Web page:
My love affair with the iPhone is still passionate, continually renewed by the marvelous apps that I keep discovering and downloading.
MotionX-GPS Drive came into my iPhone life yesterday. We're getting along great. This is a terrific GPS application that cost me $2.99 -- a far cry dollar-wise from the Garmin Nuvi that I also adore. (Laudatory review here.)
Yet GPS Drive accomplishes most of what the Nuvi can do, and goes beyond it in some respects.
There you can search for various needs/desires, like nearby coffee houses, gasoline stations, parking, medical attention, and such. Plus, of course, you can input an address and GPS Drive will guide you there whether you're driving or walking.
For the first 30 days Motion-X throws in free turn by turn spoken directions.
After that, I believe the cost is $25 a year, or thereabouts. A bargain, compared to what other iPhone GPS apps charge for turn by turn directions.
I tested GPS Drive out on a scooter ride to The Grind Coffee House in south Salem. I've been wondering how I could use a GPS device on my Suzuki Burgman 650, and I quickly realized that GPS Drive is well-suited for scootering.
I started the app up, clicked on the "Coffee" symbol, and found The Grind Coffee House.
(Actually Bad Ass Coffee, which used to be in that location. GPS Drive has a feature that lets you send in corrections to driving instructions, so I've let them know that Bad Ass has become The Grind -- which has a nicely erotic tone to it.)
After clicking on "Navigate," I attached earbuds to the iPhone, stuck them in my ears, then zipped the iPhone into a chest pocket on my scootering jacket. My full-face helmet slipped on nicely, leaving the earbuds in place.
Because I ride a quiet big scooter, not a noisy Harley, I could hear the turn by turn instructions -- which were right on target.
In fact, I was taken to The Grind on a way that I hadn't thought of before. Shorter, more scenic, less traffic. When I got to the coffee house I praised GPS Drive to the young'ish owner/barrista. (Of course, now that I'm 61, just about everyone looks young to me.)
She was an iPhone aficionado also and said that she'd probably get this app. No reason not to at $2.99.
And I'm confident it's only going to get better and better, based on my experience with MotionX-GPS Sport, which has been part of my iPhone app library for almost a year.
Using GPS Drive on a dog walk this afternoon, I found that it worked as well for getting around on two legs as on two wheels.
Halfway around a neighborhood street loop, I asked GPS Drive to guide me to our house. It started navigating correctly, offering up estimates for how far dog and man had to go, and when we'd arrive at our destination.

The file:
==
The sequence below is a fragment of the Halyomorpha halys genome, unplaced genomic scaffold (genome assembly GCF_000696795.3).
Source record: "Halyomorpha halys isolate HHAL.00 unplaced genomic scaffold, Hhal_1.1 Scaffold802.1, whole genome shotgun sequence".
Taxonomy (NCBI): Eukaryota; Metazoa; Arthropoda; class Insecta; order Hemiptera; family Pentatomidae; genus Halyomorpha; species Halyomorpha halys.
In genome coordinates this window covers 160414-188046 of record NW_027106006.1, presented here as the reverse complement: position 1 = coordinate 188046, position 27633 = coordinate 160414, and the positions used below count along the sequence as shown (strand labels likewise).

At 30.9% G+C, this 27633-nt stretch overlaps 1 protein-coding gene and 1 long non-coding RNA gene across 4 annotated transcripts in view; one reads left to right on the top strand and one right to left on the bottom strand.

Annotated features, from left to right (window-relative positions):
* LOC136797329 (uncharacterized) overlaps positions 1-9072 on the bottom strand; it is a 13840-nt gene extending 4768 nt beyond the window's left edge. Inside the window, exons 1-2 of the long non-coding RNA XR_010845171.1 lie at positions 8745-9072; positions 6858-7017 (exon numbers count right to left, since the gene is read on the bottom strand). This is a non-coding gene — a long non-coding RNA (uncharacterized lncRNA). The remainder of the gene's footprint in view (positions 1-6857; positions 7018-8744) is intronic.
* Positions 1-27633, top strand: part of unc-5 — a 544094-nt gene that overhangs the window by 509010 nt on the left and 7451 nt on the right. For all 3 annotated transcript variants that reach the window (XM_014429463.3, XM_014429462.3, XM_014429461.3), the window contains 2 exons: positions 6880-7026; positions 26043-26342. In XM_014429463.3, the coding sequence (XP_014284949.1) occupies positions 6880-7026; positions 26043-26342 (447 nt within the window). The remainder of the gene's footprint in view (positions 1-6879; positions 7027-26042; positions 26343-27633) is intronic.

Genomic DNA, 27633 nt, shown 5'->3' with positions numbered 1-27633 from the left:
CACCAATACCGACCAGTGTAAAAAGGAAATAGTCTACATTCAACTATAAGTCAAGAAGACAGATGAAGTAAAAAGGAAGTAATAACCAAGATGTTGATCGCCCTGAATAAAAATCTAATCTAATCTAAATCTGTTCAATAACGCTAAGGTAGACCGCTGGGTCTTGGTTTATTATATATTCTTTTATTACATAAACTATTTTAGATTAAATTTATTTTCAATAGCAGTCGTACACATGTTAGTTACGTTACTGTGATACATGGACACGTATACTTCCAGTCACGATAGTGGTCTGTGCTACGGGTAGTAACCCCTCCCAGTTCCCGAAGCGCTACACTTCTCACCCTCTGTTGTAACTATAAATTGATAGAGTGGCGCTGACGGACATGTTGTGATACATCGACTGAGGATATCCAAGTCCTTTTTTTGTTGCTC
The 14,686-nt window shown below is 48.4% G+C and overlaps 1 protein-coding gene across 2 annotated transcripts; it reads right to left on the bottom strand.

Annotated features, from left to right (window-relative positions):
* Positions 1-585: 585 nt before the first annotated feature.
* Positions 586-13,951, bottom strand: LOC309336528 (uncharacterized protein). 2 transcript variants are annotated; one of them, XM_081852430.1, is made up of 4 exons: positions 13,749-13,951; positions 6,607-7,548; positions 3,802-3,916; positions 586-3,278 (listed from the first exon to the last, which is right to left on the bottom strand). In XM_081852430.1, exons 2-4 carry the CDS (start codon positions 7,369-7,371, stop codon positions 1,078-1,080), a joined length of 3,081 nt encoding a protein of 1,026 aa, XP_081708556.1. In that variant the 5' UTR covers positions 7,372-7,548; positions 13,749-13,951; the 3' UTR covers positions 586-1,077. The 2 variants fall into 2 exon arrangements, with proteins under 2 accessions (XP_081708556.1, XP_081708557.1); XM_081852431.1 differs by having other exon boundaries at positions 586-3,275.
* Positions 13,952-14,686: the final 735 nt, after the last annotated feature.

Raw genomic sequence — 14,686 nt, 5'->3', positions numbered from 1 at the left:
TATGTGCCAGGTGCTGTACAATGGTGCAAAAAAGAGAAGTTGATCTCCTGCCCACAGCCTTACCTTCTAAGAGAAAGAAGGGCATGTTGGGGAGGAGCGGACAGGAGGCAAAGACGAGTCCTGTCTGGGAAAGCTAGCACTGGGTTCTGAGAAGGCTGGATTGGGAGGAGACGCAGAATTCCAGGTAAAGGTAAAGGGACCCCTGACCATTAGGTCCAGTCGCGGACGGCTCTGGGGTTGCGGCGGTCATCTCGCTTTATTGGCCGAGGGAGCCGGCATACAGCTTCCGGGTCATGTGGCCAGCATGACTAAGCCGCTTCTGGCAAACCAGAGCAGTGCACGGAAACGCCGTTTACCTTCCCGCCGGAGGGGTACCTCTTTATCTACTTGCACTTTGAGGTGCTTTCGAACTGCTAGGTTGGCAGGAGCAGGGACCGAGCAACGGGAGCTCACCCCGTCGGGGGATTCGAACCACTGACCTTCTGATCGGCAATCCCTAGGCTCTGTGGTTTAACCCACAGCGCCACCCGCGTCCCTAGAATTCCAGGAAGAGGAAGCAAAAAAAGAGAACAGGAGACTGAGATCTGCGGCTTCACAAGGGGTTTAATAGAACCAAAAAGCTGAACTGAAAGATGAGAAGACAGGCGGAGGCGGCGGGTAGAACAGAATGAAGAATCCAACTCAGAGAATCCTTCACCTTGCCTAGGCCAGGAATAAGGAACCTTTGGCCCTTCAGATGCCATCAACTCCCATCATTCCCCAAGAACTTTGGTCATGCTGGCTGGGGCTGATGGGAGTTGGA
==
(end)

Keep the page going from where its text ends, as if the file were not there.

I was curious to see what would happen if I took an off-road trail for a while. GPS Drive dutifully tracked our progress across a shortcut, then updated its distance and arrival time info once we got back onto a road that it recognized.
One of the few drawbacks to an iPhone based GPS device is that when cell phone service is lost, as happened a couple of times on our walk, maps can't be updated (but the GPS capability remains, so progress still is shown on a static map).
This is because GPS Drive maps are downloaded on demand, rather than residing on the device, as is the case with my Garmin Nuvi. So no cell phone service, no maps.
On the plus side, information is going to be more up to date with GPS Drive, since it is as current as the Internet is (GPS Drive uses Bing as its search engine). So if a new restaurant opens up, my iPhone will know about it long before the Garmin Nuvi database is updated.
I'm regularly blown away by how many creative and useful apps there are for the iPhone.
I rarely use it to make phone calls. But many times a day I'm checking email, looking up a weather report, seeing what's new with the news, Twittering, and -- without fail -- playing another round of Ragdoll Blaster.
Hugely addicting. Who knew that shooting ragdolls out of a cannon in order to solve increasingly complex target-hitting puzzles could be so much fun?
Not me. Until now.
Just as I've come to realize that it's possible to buy a first class GPS device for $2.99 (leaving aside the not-insignificant cost of an iPhone, which, however, has come to seem cheap at any price to me).